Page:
Like me, you’ve probably driven by hundreds of Super 8 motels in your lifetime. Travelling up I-95 for hours on rides to Jersey and New York or on longer hauls southward to the Carolinas, Georgia, and down the endless Florida coast, the rectangular sign with big red 8, black “Super,” and bright yellow background is hard to ignore, even as it blends in with the melange of fast food oases and other budget-conscious lodges that dot the interchanges and byways of our endless ribbons of highway.

Full disclosure–I’ve never stayed at a Super 8 Motel. Never given the place much thought, really. Not because I’m some kind of snob when it comes to accommodations. Sure, I enjoy a swanky room at a Ritz Carlton or Monaco hotel. But I’m equally at home at a Motel 6, where Tom Bodett leaves the light on for us, or at a Holiday Inn, my parent’s motel of choice for our occasional family junkets. I’ve even stayed at a few La Quinta’s, which one of my musician friends, (who’s seen the inside of many a motel), insists means “next to Denny’s.” Somehow, however, my travelling stars and terrestrial GPS never aligned to guide me into the parking lot of a Super 8.


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“One toke over the line, Sweet Jesus, one toke over the line.  Sittin’ downtown at the railway station, one toke over the line.” One Toke Over The Line, Brewer and Shipley

On a slow news day, word spread through the wire services that Jamen Shively, an ex-Microsofter, plans to launch a brand of marijuana in Colorado and Washington, the only two states that have legalized marijuana for recreational use.  He is looking for “seed money” for his new venture, and hopes to source his product from Mexico. Eighteen states and the District of Columbia have legalized marijuana for medicinal use. So Shively, who left Microsoft in 2009, sees a buoyant market for his brand, Diego Pellicer,  in both the recreational and medical markets.


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“You and I travel  to the beat of a different drum.”  Different Drum, by Michael Nesmith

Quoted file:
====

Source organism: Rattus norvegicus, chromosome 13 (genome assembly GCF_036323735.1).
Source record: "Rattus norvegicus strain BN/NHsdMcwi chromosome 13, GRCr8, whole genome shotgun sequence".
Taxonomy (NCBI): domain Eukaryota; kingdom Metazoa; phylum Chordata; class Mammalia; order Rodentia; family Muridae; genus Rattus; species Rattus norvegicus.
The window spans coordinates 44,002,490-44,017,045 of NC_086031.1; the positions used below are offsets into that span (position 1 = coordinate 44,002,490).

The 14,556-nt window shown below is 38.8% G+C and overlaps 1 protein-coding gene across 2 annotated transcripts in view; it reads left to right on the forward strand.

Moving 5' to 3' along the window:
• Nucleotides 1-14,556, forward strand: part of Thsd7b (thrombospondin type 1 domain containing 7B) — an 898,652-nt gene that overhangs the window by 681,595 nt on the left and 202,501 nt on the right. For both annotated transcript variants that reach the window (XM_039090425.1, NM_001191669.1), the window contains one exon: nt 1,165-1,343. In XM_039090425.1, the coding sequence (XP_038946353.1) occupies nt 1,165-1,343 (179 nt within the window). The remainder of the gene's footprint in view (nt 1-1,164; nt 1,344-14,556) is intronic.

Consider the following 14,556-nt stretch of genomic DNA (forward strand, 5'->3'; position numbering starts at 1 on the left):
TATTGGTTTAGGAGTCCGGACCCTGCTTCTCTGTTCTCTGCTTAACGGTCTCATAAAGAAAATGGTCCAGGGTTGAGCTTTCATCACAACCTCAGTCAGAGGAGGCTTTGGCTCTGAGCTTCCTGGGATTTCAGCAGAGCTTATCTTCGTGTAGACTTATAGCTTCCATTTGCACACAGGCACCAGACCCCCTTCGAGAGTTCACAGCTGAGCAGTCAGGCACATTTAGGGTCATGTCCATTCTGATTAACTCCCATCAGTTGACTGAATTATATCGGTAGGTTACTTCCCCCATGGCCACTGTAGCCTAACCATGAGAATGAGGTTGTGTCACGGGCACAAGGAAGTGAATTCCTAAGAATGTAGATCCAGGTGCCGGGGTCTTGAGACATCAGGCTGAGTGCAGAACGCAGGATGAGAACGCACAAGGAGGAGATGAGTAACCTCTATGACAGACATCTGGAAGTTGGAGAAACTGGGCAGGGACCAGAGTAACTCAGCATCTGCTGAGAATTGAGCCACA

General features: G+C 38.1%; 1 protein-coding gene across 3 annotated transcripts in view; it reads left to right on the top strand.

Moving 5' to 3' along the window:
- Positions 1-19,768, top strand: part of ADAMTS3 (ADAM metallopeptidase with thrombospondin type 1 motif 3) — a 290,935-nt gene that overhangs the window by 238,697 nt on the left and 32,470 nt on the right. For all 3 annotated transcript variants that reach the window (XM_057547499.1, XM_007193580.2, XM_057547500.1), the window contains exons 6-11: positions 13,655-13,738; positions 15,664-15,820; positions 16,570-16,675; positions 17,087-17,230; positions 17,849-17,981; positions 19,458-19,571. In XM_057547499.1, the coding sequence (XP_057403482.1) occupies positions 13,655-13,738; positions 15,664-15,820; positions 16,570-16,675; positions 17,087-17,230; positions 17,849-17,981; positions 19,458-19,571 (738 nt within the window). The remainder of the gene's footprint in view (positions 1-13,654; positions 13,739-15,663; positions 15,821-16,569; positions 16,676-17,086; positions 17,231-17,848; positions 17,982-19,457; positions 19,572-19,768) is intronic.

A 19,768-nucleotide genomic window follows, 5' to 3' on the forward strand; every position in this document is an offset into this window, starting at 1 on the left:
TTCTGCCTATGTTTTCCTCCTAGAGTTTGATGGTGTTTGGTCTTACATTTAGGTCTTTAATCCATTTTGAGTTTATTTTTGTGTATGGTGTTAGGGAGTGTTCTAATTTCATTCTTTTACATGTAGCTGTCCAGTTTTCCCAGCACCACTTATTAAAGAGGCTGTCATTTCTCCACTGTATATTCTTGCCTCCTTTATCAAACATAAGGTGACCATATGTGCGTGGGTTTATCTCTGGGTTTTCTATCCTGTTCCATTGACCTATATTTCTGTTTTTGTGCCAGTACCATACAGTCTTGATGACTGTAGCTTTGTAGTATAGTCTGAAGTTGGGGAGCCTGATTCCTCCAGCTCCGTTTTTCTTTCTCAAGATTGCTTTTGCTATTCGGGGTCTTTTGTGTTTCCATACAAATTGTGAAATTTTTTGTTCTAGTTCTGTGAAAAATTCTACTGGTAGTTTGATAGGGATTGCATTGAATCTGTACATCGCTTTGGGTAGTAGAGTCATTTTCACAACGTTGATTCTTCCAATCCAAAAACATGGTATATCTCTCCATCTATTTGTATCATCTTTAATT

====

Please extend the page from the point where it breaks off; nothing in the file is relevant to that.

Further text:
In a week dominated by devastation in the Nation’s tornado alley, it was easy to miss the news that Ray Manzarek, keyboardist for the Doors, had died.  While Jim Morrison defined the Doors’ image with his flamboyant stage presence and apocalyptic lyrics, Manzarek defined the band’s sound, lending baroque classical flourishes to the definitive Doors song Light My Fire and propulsive jazz inflected stylings to many other of the band’s hits.

While Manzarek is best remembered for his music, his obituary also contains a Softrights-worthy footnote about a long simmering, and sometimes roiling,  trademark dispute over rights in the Doors name,  As reported in Billboard back in 2008, the four members of the Doors, Morrison, Manzarek, guitarist Robby Krieger, and drummer John Densmore, signed a pact in 1970 that gave each of them veto power over any business deal.  According to Billboard, the four Doors inked that agreement after a nasty battle about whether to let Buick use “Light My Fire” in a television commercial.


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“I don’t lose no sleep at night ’cause things with you are going right/And I hardly ever sing beer drinking songs.”  “I Hardly Ever Sing Beer Drinking Songs” by Johnny Cash

Go into any bar or restaurant on DC’s trendy U Street Corridor or into any joint in new hot neighborhoods such as Bloomingdale or Logan Circle.  For every irony-drenched hipster sipping a PBR, you’ll find dozens of Congressional staffers, lobbyists, lawyers, NGO-sters, and interns pouring over copious beer lists brimming with exotic offerings from microbrews both local (like Northeast DC’s Chocolate City Brewery) to international, such a Belgian premium drafts that rival a good Bordeaux in price and drinking pleasure.   The beer selections at “hoppin’” places such as Birch and Barley are literally dizzying, especially with beers whose alcohol content approach 10%.

It’s easy to forget that just a generation ago, finding an India Pale Ale or English bitter was rarer than a blue moon.  Now of course, Blue Moon Brewery is one of the more ubiquitous standard bearers of the “craft beer” explosion.  And imports once prized for their scarcity and pedigrees, such as Stella Artois and Pilsner Urquel (not to be confused with Steve Urkel), have now gone mainstream, rubbing shoulders with Heineken, Corollas, and even Bud and Miller (apologies to Buddy Miller, the most soulful and compelling alt. country musician/producer/guitarist performing today.)